Micro-geographic variation in burrow use of Agassiz’s desert tortoises in the Sonoran Desert of California

The Herpetological Journal
By: , and 

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Abstract

Little has been published regarding the burrowing habits of Agassiz’s desert tortoises (Gopherus agassizii) in the Sonoran Desert of California. We monitored the interactions of tortoises with their burrows, and other tortoises, via radio-telemetry at two nearby sites between the Cottonwood and Orocopia Mountains, from 2015-2018. We examined how annual cycles of drought and non-drought years, behaviourally affected how tortoises use their burrows (i.e., burrow fidelity, cohabitation,
and location), including the timing of the tortoise brumation period. Burrow locations were strongly dependent on local geology and topography, with a tendency to orientate in conformance with the general aspect of the landscape. The timing of brumation was similar to records for G. agassizii throughout their range (with a few exceptions). There was no difference in the estimated number of burrows used per 30 days between the active seasons (2017 and 2018) at the Orocopia site, despite the occurrence of drought in 2018.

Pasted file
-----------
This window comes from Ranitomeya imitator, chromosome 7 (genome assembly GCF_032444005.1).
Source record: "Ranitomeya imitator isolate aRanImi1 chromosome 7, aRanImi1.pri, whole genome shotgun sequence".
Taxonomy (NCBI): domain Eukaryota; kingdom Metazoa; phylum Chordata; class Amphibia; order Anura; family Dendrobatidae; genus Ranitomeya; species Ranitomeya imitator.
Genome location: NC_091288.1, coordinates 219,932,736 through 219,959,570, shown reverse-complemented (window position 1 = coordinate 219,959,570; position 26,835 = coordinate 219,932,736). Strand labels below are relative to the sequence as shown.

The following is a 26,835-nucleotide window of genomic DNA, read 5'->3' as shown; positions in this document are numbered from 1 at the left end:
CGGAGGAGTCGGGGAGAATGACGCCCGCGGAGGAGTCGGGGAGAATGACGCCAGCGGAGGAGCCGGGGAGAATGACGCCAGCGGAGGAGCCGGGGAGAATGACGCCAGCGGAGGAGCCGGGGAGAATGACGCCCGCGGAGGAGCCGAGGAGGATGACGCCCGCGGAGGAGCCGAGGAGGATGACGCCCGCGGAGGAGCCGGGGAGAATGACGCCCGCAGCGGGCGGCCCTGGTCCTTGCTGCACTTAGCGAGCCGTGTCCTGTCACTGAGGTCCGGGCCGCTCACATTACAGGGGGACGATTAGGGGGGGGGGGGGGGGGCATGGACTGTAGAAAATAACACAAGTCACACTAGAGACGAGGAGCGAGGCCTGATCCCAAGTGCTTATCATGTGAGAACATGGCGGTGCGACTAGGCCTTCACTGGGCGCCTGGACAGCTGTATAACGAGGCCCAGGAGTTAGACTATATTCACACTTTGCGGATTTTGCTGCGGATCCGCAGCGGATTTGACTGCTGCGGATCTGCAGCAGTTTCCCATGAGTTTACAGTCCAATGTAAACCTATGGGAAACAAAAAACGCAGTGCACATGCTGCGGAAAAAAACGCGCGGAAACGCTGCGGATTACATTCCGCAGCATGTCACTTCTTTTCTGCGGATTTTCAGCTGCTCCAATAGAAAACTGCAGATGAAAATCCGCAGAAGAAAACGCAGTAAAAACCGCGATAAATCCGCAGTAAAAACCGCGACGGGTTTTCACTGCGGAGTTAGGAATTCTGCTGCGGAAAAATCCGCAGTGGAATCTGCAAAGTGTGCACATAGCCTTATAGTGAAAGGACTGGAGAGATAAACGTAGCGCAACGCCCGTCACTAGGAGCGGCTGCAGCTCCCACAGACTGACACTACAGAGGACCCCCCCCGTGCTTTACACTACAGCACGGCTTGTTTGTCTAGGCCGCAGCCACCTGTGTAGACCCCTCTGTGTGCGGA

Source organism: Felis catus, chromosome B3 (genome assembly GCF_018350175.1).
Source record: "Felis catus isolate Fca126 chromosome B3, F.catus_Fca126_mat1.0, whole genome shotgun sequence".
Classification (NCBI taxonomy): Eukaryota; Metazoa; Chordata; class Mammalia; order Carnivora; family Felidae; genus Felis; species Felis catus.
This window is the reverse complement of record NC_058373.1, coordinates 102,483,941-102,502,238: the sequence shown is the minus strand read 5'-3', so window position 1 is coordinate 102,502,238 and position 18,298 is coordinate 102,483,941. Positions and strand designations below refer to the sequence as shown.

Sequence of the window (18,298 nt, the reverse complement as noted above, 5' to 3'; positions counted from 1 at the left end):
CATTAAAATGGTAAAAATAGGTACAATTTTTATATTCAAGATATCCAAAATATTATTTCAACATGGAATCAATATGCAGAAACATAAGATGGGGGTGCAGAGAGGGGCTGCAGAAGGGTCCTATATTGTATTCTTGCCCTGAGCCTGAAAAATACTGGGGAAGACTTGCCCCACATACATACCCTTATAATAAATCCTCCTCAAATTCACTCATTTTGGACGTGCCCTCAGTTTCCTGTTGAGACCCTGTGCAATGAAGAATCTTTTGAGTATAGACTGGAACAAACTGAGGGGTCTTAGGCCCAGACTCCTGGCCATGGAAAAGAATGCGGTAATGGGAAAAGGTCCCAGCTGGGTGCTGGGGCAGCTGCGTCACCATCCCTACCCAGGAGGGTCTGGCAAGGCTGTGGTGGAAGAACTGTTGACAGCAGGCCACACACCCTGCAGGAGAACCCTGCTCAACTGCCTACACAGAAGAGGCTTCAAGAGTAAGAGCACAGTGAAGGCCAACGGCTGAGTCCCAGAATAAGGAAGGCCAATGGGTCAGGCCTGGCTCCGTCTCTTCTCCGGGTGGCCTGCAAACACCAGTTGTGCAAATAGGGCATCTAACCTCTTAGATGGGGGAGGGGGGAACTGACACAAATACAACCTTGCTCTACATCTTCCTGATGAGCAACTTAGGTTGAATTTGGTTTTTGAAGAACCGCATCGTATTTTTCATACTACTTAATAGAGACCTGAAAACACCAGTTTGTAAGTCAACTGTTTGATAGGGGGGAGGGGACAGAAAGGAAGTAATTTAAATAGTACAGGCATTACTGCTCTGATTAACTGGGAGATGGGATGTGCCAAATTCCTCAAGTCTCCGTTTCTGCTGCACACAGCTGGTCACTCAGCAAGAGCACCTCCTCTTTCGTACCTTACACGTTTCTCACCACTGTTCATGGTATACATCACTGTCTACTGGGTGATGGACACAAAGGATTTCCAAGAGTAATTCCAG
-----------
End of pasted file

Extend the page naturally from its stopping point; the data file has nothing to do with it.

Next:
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Additional publication details

Publication type Article
Publication Subtype Journal Article
Title Micro-geographic variation in burrow use of Agassiz’s desert tortoises in the Sonoran Desert of California
Series title The Herpetological Journal
DOI 10.33256/hj30.4.177188
Volume 30
Issue 4
Year Published 2020
Language English
Publisher British Herpetological Society
Contributing office(s) Southwest Biological Science Center
Description 12 p.
First page 177
Last page 188
Country United States
State California
Other Geospatial Sonoran Desert
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